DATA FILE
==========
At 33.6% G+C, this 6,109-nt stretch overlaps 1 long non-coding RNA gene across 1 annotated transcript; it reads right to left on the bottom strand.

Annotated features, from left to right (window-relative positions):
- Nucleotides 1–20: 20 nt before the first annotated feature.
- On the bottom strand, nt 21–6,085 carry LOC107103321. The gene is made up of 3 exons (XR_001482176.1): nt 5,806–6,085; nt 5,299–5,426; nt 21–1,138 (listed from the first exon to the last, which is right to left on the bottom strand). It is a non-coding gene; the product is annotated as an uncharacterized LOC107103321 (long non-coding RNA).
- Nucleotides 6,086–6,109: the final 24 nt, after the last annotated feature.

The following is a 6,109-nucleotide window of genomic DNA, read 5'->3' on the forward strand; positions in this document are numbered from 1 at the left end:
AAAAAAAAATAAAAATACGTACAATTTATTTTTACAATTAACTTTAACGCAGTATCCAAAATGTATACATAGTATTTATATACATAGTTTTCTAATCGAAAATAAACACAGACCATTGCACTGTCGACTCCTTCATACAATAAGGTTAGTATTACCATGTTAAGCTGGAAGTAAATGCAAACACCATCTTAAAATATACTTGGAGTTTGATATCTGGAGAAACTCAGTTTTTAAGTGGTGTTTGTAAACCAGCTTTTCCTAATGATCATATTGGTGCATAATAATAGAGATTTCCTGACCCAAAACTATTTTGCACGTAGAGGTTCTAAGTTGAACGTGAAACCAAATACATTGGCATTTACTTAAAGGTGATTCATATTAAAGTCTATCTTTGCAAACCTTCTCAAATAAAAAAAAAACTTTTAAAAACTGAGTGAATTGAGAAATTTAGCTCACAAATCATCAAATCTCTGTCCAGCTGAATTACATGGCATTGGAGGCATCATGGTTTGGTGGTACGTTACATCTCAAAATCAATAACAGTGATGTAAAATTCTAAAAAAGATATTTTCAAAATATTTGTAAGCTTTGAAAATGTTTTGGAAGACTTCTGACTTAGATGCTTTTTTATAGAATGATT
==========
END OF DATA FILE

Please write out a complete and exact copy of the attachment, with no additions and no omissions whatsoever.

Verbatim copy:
At 33.6% G+C, this 6,109-nt stretch overlaps 1 long non-coding RNA gene across 1 annotated transcript; it reads right to left on the bottom strand.

Annotated features, from left to right (window-relative positions):
- Nucleotides 1–20: 20 nt before the first annotated feature.
- On the bottom strand, nt 21–6,085 carry LOC107103321. The gene is made up of 3 exons (XR_001482176.1): nt 5,806–6,085; nt 5,299–5,426; nt 21–1,138 (listed from the first exon to the last, which is right to left on the bottom strand). It is a non-coding gene; the product is annotated as an uncharacterized LOC107103321 (long non-coding RNA).
- Nucleotides 6,086–6,109: the final 24 nt, after the last annotated feature.

The following is a 6,109-nucleotide window of genomic DNA, read 5'->3' on the forward strand; positions in this document are numbered from 1 at the left end:
AAAAAAAAATAAAAATACGTACAATTTATTTTTACAATTAACTTTAACGCAGTATCCAAAATGTATACATAGTATTTATATACATAGTTTTCTAATCGAAAATAAACACAGACCATTGCACTGTCGACTCCTTCATACAATAAGGTTAGTATTACCATGTTAAGCTGGAAGTAAATGCAAACACCATCTTAAAATATACTTGGAGTTTGATATCTGGAGAAACTCAGTTTTTAAGTGGTGTTTGTAAACCAGCTTTTCCTAATGATCATATTGGTGCATAATAATAGAGATTTCCTGACCCAAAACTATTTTGCACGTAGAGGTTCTAAGTTGAACGTGAAACCAAATACATTGGCATTTACTTAAAGGTGATTCATATTAAAGTCTATCTTTGCAAACCTTCTCAAATAAAAAAAAAACTTTTAAAAACTGAGTGAATTGAGAAATTTAGCTCACAAATCATCAAATCTCTGTCCAGCTGAATTACATGGCATTGGAGGCATCATGGTTTGGTGGTACGTTACATCTCAAAATCAATAACAGTGATGTAAAATTCTAAAAAAGATATTTTCAAAATATTTGTAAGCTTTGAAAATGTTTTGGAAGACTTCTGACTTAGATGCTTTTTTATAGAATGATT